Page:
A 50-year-old flight attendant from Marietta, Wakeman wasn’t politically active until this year.

“I had thought you couldn’t talk about being a Democrat or a liberal here,” Wakeman said of the typically ruby-red 6th District.

But after Hillary Clinton’s loss in last year’s election, Wakeman dove headfirst into PaveItBlue, a local civic activist group, and began spending nearly every day off volunteering on Ossoff’s behalf.

“We can’t sit back and watch. We’ve got to get involved in order to make change,” she said. “I don’t want to regret it on June 21.”


Only 16 percent of respondents to a recent AJC poll said in-person visits or phone calls from political campaigns had an impact when they were selecting who to vote for in the 6th District race.

But Mark Rountree, a pollster with the Republican-leaning firm Landmark Communications who is unaffiliated with the AJC’s survey, said those one-on-one contacts are remarkably effective.

“Canvassing, especially if it takes place in the last 72 hours of the election, has a direct impact on turnout, much more so than TV or mail or phoning,” he said. “It’s a direct human interaction. You step into people’s way, so to speak, and they have to stop what they’re doing and focus on you.”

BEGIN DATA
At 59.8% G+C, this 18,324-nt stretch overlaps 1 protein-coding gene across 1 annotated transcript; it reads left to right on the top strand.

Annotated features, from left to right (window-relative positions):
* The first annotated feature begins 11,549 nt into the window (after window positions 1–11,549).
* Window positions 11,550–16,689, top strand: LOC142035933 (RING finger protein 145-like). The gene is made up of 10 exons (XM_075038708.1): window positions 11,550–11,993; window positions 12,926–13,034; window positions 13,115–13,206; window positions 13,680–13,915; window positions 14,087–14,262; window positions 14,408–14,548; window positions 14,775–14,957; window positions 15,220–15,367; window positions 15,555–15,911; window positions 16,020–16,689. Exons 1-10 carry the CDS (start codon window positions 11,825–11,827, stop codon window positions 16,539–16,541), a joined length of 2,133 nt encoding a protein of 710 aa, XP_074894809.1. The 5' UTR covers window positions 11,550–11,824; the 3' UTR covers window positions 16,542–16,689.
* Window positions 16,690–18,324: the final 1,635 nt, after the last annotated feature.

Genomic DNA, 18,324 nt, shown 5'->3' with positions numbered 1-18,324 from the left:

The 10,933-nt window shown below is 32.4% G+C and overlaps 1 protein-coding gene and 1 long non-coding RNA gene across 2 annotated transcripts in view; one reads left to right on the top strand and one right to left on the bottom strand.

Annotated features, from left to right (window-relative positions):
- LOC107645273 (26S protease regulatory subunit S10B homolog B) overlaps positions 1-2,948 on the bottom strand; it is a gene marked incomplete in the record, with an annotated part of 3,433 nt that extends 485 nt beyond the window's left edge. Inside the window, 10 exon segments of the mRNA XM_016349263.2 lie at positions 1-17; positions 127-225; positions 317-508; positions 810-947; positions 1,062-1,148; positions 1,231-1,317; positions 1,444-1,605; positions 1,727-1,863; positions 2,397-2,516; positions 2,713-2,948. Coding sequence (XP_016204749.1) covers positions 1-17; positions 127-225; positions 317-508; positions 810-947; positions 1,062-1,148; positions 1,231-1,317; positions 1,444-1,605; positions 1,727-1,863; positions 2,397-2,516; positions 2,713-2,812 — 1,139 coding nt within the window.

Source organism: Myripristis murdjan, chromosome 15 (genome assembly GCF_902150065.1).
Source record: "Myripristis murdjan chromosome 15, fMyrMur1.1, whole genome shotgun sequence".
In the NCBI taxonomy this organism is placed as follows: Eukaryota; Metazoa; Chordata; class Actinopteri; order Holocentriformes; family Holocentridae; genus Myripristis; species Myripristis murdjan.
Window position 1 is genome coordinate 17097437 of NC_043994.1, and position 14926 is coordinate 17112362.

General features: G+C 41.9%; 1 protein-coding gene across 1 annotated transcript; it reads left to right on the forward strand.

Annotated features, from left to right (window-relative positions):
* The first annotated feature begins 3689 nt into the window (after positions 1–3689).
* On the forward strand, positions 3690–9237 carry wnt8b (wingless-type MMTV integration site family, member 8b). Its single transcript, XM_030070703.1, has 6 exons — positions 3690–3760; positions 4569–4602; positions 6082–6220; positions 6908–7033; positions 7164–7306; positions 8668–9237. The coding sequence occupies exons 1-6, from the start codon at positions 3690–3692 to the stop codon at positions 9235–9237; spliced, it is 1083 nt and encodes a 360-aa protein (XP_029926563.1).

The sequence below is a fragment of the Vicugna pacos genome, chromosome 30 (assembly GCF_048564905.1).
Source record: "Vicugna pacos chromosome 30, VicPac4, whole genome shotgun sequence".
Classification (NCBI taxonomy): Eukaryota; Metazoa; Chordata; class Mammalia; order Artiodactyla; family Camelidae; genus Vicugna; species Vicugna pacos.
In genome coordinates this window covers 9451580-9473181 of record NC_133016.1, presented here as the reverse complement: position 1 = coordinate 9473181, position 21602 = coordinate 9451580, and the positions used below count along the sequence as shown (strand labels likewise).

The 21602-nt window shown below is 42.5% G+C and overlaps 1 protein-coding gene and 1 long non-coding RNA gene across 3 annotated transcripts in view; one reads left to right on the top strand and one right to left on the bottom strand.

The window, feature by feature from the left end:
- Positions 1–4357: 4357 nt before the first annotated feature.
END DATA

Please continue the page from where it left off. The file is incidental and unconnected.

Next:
That’s why outside groups beyond the two campaigns have also funneled millions into reaching out to voters in the 6th.

The Republican National Committee deployed 15 staff members to Cobb, DeKalb and Fulton counties starting in March to coordinate its get-out-the-vote operation. And the Congressional Leadership Fund has an even more robust operation: the Republican super PAC has funneled roughly a quarter of the $4 million it’s spent on the runoff into its ground game.

Across all groups, operations are going into overdrive for the final days of the race.

Corry Bliss, the Leadership Fund’s executive director, said the organization is directing its 135 paid canvassers to focus their last-minute efforts on the nearly 140,000 voters who narrowly favored Republicans or voted in the 2016 GOP primary but not in the first round of the 6th District contest.